10.30am: It has been suggested that slowing down Samuel’s feed may help his fat absorption. I was asked whether it would work at home having Samuel on a 20 hour continuos pump feed. My response was a big NO, it wouldn’t work. I think the plan may be then to have a very long feed over night and a couple of slightly slower feeds during the day. This should fit in ok hopefully with our daily routine. Well I very much hope so.

9pm: Today has been a much better day. Samuel was very snoozy this morning and although twitchy and did have a number of seizures, he didn’t have any Midazolam and has gone off to sleep on just his usual drugs.

We can also report from Camp Sam that his ketones were surprisingly high this evening, 1.9. Not going to get too excited yet as who knows what is in store for us tomorrow.


8am: Samuel had a good night overnight, he slept through like a good boy. But, he was put on a saturation monitor overnight and it was showing that his SATs were low so he needed oxygen a lot of the night. I think this will probably mean we will be in hospital for at least another night. Because of the chest infection.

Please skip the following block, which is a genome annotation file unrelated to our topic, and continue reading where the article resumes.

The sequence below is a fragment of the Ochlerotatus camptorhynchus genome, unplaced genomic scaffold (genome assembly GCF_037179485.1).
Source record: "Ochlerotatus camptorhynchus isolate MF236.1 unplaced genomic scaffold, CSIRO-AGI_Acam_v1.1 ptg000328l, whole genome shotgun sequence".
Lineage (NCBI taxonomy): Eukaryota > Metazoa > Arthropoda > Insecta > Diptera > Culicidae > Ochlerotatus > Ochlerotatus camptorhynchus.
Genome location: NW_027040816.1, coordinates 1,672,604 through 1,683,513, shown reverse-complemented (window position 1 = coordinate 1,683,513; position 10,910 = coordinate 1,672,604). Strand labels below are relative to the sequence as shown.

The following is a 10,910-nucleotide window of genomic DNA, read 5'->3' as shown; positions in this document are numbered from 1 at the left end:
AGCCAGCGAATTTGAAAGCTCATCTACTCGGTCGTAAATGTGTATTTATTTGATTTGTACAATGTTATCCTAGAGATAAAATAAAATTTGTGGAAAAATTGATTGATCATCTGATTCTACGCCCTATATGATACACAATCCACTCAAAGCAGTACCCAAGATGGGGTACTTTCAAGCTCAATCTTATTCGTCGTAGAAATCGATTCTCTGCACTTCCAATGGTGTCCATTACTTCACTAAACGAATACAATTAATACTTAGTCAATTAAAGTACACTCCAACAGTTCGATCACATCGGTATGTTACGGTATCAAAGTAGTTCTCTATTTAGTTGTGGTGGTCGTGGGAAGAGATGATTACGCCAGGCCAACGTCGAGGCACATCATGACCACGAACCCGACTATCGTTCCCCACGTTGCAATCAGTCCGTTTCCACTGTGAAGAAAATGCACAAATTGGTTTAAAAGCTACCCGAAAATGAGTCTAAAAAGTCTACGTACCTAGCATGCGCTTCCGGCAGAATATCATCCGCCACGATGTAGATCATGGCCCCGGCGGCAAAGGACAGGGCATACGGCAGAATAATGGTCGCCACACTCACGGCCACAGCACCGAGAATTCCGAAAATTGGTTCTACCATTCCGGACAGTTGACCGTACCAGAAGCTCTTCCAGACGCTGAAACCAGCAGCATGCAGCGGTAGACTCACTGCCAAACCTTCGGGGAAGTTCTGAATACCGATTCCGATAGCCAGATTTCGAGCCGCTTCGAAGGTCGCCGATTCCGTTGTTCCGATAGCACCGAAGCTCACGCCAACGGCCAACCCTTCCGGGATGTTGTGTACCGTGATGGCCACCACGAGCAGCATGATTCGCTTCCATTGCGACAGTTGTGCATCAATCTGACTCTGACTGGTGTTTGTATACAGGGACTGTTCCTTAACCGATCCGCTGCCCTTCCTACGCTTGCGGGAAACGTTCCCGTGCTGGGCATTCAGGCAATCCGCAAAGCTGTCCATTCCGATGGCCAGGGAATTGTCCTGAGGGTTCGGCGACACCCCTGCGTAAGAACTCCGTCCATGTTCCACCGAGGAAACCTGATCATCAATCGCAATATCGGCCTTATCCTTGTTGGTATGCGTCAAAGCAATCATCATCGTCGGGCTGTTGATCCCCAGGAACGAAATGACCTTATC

Back to the original reason we came into hospital, we’ve got a new feeding plan which I’m trying to get my head around. It’s confused me as we are reintroducing night feeds and the day feeds are so long (2 hours) I’m not sure what that will be like at home to manage. But if it helps his gut, then who am I to complain!

His ketones were 0.9 this morning so at least they are moving in the right direction.

It’s all a waiting game really.

MONDAY (17 September)

Chest infection: Samuel’s sat levels overnight are causing a headache. They keep sitting at 86 which nurses aren’t happy with and have to put him on oxygen. They want his sats to be in the 90s, preferably above 95. It could be because it’s just Samuel, the medicines he’s on at bedtime, or it’s still a bit of a hangover from his chest infection.

Diet/fats: This weekend Samuel ketones were 0.8 and 0.6 but this morning they were 1.0 which was very pleasing to see. We also weighed him and his weight has gone back up to what it was when he was admitted (it dipped during the week which was thought to be because the antibiotics were causing loose nappies).

The dietician has been to see us and wants to move Samuel into a tailor made version of the ketogenic diet which should be better for his gut. She has also suggested we increase the speed of his feeds as long feeds may affect ketone levels. She will come back later with a new recipient and feed plan.